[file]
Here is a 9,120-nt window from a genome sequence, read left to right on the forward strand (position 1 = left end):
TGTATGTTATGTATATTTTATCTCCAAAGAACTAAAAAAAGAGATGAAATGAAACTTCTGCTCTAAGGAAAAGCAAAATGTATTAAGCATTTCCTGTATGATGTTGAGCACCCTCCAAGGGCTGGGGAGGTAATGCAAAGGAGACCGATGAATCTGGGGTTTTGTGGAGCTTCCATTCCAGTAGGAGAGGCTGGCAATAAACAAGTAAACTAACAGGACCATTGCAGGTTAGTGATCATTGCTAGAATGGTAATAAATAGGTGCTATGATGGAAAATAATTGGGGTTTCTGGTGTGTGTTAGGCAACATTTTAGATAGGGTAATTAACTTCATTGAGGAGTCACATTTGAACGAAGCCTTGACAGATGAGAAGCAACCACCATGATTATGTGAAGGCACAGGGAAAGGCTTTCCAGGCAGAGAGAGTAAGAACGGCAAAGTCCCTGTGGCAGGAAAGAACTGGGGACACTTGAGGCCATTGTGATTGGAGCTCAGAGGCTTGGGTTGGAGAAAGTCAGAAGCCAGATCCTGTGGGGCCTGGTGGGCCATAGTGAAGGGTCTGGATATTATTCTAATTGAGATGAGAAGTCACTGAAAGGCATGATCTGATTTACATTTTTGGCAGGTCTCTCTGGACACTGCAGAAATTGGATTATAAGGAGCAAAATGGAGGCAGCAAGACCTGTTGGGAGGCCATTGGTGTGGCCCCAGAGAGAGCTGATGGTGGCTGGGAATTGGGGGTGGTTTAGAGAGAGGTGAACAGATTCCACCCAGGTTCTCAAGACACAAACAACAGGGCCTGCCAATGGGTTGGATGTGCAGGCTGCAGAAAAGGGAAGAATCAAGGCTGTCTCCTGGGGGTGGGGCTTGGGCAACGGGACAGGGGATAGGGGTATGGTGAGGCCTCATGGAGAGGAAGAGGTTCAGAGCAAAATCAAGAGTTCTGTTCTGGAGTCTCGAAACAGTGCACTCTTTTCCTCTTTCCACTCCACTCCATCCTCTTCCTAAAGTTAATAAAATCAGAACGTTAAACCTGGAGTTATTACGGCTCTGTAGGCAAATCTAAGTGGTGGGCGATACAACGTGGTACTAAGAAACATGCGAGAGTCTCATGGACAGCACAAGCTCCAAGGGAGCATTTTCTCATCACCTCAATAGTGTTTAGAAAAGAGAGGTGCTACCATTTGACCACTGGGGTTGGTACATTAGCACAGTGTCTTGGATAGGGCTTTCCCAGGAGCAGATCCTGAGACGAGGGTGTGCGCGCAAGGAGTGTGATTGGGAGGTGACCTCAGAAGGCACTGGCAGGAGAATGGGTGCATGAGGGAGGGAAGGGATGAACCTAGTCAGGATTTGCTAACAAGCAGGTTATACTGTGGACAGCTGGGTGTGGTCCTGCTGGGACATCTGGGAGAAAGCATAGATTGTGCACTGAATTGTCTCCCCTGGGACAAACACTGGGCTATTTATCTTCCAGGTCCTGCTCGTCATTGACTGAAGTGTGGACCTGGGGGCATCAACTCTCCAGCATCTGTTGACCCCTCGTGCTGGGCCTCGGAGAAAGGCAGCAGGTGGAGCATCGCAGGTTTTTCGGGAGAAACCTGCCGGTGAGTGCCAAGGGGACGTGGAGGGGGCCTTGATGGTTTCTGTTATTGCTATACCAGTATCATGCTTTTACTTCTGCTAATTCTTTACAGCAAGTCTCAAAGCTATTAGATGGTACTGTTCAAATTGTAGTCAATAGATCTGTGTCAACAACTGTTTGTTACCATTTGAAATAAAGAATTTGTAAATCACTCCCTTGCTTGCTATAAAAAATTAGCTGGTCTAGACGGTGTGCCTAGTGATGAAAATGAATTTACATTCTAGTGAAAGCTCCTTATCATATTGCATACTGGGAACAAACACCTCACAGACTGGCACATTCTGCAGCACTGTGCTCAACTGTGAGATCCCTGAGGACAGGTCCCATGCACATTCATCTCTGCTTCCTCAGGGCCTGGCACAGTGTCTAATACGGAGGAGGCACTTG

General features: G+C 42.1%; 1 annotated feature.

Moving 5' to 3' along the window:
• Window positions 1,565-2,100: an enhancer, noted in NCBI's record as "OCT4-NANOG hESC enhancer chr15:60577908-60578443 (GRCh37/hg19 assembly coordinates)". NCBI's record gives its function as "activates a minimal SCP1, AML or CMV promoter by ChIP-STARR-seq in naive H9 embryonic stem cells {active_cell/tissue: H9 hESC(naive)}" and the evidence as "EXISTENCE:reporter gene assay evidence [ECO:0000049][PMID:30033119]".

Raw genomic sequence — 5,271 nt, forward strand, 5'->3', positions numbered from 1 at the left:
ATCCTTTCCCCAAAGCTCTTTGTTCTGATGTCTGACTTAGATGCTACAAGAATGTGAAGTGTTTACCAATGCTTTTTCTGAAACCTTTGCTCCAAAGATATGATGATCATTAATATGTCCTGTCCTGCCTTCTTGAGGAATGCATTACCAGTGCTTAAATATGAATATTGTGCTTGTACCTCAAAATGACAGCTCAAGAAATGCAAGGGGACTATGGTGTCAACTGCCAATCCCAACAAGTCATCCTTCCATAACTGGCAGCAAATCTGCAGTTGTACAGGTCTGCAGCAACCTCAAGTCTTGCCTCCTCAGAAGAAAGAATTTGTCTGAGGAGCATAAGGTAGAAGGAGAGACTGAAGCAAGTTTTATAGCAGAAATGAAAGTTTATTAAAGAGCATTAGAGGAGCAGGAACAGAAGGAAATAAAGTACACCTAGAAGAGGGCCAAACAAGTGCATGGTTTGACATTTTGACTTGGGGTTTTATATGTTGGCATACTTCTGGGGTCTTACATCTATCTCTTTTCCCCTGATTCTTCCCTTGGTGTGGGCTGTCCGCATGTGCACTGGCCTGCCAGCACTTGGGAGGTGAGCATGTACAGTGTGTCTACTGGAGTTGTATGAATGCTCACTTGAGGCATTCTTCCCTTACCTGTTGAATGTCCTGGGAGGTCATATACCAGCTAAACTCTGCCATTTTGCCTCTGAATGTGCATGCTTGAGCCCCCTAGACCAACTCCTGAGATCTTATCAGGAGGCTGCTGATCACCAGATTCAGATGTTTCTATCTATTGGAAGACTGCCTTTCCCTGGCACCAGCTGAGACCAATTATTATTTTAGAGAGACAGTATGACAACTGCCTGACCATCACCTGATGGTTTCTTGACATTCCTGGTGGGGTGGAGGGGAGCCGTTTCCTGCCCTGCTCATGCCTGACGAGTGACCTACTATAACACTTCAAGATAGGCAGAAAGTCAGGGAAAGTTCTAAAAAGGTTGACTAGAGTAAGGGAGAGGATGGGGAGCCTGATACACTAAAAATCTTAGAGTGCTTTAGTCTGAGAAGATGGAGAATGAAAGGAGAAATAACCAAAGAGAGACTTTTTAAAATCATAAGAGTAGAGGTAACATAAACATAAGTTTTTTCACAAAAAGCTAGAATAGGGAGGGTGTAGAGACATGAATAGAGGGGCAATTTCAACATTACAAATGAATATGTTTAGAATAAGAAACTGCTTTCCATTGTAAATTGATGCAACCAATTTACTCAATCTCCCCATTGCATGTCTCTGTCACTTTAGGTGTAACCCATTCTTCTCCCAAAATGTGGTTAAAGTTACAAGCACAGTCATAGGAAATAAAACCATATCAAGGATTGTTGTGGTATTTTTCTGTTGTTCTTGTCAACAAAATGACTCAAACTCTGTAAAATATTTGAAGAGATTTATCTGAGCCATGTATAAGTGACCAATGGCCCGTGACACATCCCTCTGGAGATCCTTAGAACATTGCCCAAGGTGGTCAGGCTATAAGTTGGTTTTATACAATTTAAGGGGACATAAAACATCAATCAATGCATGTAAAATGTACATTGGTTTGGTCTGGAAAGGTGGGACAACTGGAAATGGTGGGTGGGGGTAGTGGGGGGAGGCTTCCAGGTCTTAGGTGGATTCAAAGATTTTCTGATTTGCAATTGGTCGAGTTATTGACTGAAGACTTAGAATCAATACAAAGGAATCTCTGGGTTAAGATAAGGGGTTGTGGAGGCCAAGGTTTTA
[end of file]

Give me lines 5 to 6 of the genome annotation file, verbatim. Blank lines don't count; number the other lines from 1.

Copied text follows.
• Window positions 1,565-2,100: an enhancer, noted in NCBI's record as "OCT4-NANOG hESC enhancer chr15:60577908-60578443 (GRCh37/hg19 assembly coordinates)". NCBI's record gives its function as "activates a minimal SCP1, AML or CMV promoter by ChIP-STARR-seq in naive H9 embryonic stem cells {active_cell/tissue: H9 hESC(naive)}" and the evidence as "EXISTENCE:reporter gene assay evidence [ECO:0000049][PMID:30033119]".

Raw genomic sequence — 5,271 nt, forward strand, 5'->3', positions numbered from 1 at the left: